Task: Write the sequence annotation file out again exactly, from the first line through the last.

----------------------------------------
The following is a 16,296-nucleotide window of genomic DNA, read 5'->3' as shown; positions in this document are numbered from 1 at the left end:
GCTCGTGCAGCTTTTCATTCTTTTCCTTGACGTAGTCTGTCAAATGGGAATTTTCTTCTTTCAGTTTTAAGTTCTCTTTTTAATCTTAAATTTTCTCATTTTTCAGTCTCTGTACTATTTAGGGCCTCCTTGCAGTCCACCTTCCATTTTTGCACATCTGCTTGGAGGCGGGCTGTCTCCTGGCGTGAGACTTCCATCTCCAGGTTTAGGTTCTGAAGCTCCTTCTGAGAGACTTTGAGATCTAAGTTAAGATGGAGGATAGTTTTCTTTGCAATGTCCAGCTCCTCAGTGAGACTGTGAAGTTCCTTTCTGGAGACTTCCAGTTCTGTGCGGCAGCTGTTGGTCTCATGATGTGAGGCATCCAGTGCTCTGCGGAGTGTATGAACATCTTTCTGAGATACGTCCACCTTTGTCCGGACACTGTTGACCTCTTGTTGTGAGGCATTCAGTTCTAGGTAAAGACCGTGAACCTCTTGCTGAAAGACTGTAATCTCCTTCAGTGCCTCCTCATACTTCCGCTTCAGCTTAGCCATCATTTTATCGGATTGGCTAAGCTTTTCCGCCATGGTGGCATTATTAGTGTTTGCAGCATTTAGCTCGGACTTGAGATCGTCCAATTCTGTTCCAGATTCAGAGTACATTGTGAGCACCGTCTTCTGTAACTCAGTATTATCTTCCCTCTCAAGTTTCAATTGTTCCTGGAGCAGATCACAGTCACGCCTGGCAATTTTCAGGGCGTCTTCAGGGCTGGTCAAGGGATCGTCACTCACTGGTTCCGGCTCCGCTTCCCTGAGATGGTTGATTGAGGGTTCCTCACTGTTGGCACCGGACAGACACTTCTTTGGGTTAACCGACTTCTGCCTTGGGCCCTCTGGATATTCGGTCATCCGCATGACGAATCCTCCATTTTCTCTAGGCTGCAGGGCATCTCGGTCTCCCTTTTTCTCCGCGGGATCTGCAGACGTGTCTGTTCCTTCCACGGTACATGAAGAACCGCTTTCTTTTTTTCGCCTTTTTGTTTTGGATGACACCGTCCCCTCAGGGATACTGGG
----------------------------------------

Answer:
The following is a 16,296-nucleotide window of genomic DNA, read 5'->3' as shown; positions in this document are numbered from 1 at the left end:
GCTCGTGCAGCTTTTCATTCTTTTCCTTGACGTAGTCTGTCAAATGGGAATTTTCTTCTTTCAGTTTTAAGTTCTCTTTTTAATCTTAAATTTTCTCATTTTTCAGTCTCTGTACTATTTAGGGCCTCCTTGCAGTCCACCTTCCATTTTTGCACATCTGCTTGGAGGCGGGCTGTCTCCTGGCGTGAGACTTCCATCTCCAGGTTTAGGTTCTGAAGCTCCTTCTGAGAGACTTTGAGATCTAAGTTAAGATGGAGGATAGTTTTCTTTGCAATGTCCAGCTCCTCAGTGAGACTGTGAAGTTCCTTTCTGGAGACTTCCAGTTCTGTGCGGCAGCTGTTGGTCTCATGATGTGAGGCATCCAGTGCTCTGCGGAGTGTATGAACATCTTTCTGAGATACGTCCACCTTTGTCCGGACACTGTTGACCTCTTGTTGTGAGGCATTCAGTTCTAGGTAAAGACCGTGAACCTCTTGCTGAAAGACTGTAATCTCCTTCAGTGCCTCCTCATACTTCCGCTTCAGCTTAGCCATCATTTTATCGGATTGGCTAAGCTTTTCCGCCATGGTGGCATTATTAGTGTTTGCAGCATTTAGCTCGGACTTGAGATCGTCCAATTCTGTTCCAGATTCAGAGTACATTGTGAGCACCGTCTTCTGTAACTCAGTATTATCTTCCCTCTCAAGTTTCAATTGTTCCTGGAGCAGATCACAGTCACGCCTGGCAATTTTCAGGGCGTCTTCAGGGCTGGTCAAGGGATCGTCACTCACTGGTTCCGGCTCCGCTTCCCTGAGATGGTTGATTGAGGGTTCCTCACTGTTGGCACCGGACAGACACTTCTTTGGGTTAACCGACTTCTGCCTTGGGCCCTCTGGATATTCGGTCATCCGCATGACGAATCCTCCATTTTCTCTAGGCTGCAGGGCATCTCGGTCTCCCTTTTTCTCCGCGGGATCTGCAGACGTGTCTGTTCCTTCCACGGTACATGAAGAACCGCTTTCTTTTTTTCGCCTTTTTGTTTTGGATGACACCGTCCCCTCAGGGATACTGGG